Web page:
Beginning this year, Charles County Public Schools will no longer pay upfront for students’ Advanced Placement testing. The decision, handed down by the Board of Education in May, requires all students to pay for their testing, instead offering a reimbursement for those students that score a 3 or higher.
The College Board, the publisher of all AP tests, is asking students to pay $91 for each of the three-hour tests that they take, a small rise in cost from previous years. If the student cannot pay the cost of their tests, they may be eligible for a $29 fee reduction, according to the College Board website. In the case of a fee reduction, the individual school forgoes a standard $9 payment for administrative costs, dropping the test to a total of $53 for the student.
In addition, if students are not able to take the test for any reason on the date that it is scheduled, they must pay a $45 late fee. Valid reasons include vacation, illness, having two tests scheduled at the same time or a death in the family.
Students that are home-schooled, go to a school without an AP coordinator or do not go to school in Canada or the United States at the time of taking their AP test will pay $121 for their tests.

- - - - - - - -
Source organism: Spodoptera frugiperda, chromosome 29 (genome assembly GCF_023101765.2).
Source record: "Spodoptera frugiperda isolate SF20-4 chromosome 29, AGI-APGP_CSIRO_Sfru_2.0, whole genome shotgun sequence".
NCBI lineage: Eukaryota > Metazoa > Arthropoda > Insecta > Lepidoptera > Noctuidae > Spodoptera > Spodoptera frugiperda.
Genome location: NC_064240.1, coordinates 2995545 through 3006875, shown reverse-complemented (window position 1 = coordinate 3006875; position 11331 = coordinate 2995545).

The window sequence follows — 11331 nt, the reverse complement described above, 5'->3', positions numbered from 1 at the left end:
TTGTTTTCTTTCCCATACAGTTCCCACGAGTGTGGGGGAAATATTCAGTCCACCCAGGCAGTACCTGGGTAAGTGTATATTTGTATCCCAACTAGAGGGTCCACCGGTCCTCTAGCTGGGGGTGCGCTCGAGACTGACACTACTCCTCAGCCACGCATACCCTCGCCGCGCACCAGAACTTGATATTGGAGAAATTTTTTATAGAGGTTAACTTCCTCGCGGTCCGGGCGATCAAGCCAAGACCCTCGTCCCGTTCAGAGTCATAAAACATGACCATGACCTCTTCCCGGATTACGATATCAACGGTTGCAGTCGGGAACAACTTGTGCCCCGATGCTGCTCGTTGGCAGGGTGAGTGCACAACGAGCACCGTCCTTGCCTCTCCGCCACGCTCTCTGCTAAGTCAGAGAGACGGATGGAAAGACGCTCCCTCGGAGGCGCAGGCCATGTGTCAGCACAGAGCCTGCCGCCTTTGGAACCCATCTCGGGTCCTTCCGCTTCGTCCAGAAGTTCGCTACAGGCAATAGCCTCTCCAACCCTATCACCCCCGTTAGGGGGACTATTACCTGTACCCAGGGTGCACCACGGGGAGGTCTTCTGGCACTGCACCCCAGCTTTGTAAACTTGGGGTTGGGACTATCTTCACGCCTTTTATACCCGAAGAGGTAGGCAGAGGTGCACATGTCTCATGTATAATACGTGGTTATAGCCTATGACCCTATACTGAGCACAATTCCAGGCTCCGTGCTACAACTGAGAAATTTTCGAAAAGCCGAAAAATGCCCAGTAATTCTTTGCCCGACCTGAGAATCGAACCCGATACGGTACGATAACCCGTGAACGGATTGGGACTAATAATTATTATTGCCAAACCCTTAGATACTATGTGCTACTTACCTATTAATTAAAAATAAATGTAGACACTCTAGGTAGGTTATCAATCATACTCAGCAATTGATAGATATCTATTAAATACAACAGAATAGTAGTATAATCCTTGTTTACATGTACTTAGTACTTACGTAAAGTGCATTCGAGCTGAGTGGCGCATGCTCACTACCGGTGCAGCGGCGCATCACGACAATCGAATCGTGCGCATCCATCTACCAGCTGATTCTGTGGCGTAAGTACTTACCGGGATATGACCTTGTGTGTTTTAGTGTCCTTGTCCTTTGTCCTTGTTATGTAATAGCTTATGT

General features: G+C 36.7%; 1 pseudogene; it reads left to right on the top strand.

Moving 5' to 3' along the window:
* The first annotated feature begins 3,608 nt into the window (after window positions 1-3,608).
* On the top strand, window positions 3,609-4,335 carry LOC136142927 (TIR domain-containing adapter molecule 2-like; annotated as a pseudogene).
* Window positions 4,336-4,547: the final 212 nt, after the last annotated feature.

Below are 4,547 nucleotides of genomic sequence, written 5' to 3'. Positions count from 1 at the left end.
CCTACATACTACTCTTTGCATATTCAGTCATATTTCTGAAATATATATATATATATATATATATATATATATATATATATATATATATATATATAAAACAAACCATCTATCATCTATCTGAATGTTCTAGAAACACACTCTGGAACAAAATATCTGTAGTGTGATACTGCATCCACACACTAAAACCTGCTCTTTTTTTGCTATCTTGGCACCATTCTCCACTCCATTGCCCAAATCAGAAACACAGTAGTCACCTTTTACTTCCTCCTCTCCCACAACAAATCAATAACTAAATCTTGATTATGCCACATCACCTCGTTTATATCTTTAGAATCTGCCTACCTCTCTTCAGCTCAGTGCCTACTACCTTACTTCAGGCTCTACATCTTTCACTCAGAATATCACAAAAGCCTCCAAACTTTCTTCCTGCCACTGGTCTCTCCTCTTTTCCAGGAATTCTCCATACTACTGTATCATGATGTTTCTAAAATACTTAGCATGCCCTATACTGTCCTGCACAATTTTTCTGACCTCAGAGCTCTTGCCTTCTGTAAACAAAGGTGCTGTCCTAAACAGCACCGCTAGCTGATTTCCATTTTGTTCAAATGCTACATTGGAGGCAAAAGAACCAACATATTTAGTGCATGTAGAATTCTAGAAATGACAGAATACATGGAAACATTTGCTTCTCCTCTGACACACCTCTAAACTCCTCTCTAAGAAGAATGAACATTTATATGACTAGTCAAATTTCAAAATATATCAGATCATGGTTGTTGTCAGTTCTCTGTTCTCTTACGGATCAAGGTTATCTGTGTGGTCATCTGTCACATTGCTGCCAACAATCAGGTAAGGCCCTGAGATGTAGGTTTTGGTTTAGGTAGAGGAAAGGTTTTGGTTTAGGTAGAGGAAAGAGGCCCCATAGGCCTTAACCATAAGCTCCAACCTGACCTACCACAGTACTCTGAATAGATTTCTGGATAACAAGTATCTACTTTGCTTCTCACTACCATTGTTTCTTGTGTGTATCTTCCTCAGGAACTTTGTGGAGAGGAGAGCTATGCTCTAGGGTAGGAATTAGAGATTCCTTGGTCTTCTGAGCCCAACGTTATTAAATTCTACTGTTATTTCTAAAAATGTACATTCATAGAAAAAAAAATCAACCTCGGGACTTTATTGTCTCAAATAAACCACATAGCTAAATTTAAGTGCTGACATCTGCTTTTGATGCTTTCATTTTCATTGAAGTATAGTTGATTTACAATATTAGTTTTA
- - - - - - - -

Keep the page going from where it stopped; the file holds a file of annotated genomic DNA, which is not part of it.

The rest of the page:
If students receive a bad score on a test, are not satisfied with having an average score or even take tests for fun, they may pay again to take the test the following year. Both scores can, and will, be reported to colleges they apply for if they do not ask the College Board to do otherwise.
In previous years, Charles County required students to pay for their first test upfront, but then paid for all other AP tests the student chose to take that year.
When asked about the testing, social studies teacher Mr. John Childers said, “The only pros I can think of are the college credits that kids will get by taking the test,” but that students may be discouraged from testing if they are not sure that they will pass, due to the extraneous costs of AP tests.